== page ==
Macular degeneration: detecting and preventing a leading cause of vision loss

Detecting macular degeneration

Our eyes are cameras to the world, and for many of us the picture may be falling out of focus.

Macular degeneration—simply described as blurred vision—is a leading cause of vision loss among people 50 and older, affecting more than 10 million Americans.1 If you think you may be among them, be glad to know that macular degeneration, or AMD, can be easily detected. There are even ways to reduce or slow its onset.

Comparing our eyes to a camera, macular degeneration is the breakdown of the film that records what we see. It represents the deterioration of the central portion of the retina, called the macula, which focuses our vision and enables us to read, drive and generally see fine details.1

The causes of AMD can be complex, involving heredity, the environment and lifestyle habits. Identifying its effects, however, can be relatively straightforward.

Detecting AMD and its effects

Those who have macular degeneration generally have blurred central vision. The eye condition is often called age-related macular degeneration because it tends to occur as we age.

85 to 90 percent of basic AMD cases are called “dry” or atrophic, indicating the thinning and drying out of the macula. The remaining 10 to 15 percent are called “wet,” and occur when abnormal blood vessels grow under the retina and macula and may bleed or leak, causing the macula to shift.1

The effects of AMD include:
• A waviness of lines or doorways appearing crooked
• Objects appear smaller or farther away
• More light needed to see up close
• Decreased color brightness
• Difficulty recognizing faces
• Vision haziness
• Blurry or blind spots in central vision2

Undiagnosed, the long-term effects of AMD include continued vision loss or low vision that could make everyday tasks such as writing, reading or shopping difficult, even with prescription lenses.3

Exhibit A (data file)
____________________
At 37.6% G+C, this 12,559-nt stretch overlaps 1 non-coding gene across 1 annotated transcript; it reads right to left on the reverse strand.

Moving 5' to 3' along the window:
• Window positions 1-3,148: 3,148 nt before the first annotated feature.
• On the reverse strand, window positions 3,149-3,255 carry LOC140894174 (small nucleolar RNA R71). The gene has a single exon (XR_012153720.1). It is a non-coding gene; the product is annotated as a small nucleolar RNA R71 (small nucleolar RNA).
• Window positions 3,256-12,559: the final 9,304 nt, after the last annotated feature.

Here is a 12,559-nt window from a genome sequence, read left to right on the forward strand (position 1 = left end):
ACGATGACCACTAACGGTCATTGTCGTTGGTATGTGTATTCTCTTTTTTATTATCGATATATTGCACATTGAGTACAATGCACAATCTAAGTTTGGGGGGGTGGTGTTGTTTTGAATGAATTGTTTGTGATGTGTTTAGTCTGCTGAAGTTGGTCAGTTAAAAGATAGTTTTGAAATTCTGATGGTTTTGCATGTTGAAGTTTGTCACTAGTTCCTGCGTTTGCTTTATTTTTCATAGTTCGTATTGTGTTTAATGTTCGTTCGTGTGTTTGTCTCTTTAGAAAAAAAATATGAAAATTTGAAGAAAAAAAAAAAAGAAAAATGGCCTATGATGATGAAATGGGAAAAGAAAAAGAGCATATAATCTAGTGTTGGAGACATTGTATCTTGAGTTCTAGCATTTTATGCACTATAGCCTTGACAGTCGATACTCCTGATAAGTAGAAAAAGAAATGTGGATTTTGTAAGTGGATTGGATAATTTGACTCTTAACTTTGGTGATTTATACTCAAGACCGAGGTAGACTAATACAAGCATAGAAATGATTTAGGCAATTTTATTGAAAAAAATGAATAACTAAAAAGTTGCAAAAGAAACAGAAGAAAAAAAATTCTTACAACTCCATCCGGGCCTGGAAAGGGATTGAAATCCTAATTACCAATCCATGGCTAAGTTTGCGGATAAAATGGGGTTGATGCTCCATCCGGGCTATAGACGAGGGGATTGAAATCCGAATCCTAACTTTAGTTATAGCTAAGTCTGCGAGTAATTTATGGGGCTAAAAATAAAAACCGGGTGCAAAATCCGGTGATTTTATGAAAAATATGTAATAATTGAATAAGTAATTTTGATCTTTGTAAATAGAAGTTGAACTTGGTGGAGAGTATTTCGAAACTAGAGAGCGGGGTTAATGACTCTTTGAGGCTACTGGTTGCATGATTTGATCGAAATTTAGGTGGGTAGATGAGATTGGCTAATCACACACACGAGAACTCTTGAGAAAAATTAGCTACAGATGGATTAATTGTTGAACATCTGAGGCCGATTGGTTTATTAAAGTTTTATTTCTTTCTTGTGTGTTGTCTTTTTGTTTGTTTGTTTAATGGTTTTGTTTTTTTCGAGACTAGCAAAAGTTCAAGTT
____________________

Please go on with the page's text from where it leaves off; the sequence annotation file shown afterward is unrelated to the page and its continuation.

Reducing the risks of AMD

While age-related macular degeneration is hard to avoid, several conditions contribute to the risk of it occurring. By understanding these characteristics, you can reduce your risk of developing AMD or slow its progression:

Too much sun: UV exposure can cause eye diseases such as cataracts and age-related macular degeneration.4 It is essential to wear good eyeglasses and sunglasses purchased from a reputable source, with lenses and frames designed to suit your lifestyle and activities.

Inactivity: AMD is shown to occur less often in people who exercise.5

Smoking: Research shows that smoking can double the risk of AMD.6

Antacids: The regular use of antacids has been linked with developing AMD.7

Poor diet: Healthy foods that are high in antioxidants, such as leafy greens, blueberries and fish, as well as vitamins and zinc may help prevent the wet and dry forms of AMD and slow their progression.7

Also, women, Caucasians and people with light-colored eyes are more likely to develop AMD, as are those with a family history of it.7

If you notice any changes in your central vision or in your ability to see colors, make an immediate appointment for an eye exam. Because AMD exhibits few symptoms in its early stages, annual eye exams are the best way to improve the chances of getting an early diagnosis, and keeping your world in focus.

1. American Macular Degeneration Foundation
2. “Macular Degeneration: Symptoms, Diagnosis and Treatments,” by Maureen Salamon, LiveScience, Feb. 5, 2015
3. “Facts About Age-Related Macular Degeneration,” National Eye Institute,
4. “Protection for the Naked Eye: Sunglasses as a Health Necessity,” Harris Poll on Behalf of The Vision Council.
5. “Facts About Age-Related Macular Degeneration,” National Eye Institute,
6. “10 Facts About Age-related Macular Degeneration,” Doctors Vision Center, Feb. 20, 2013,
7. “Macular Degeneration,” University of Maryland Medical Center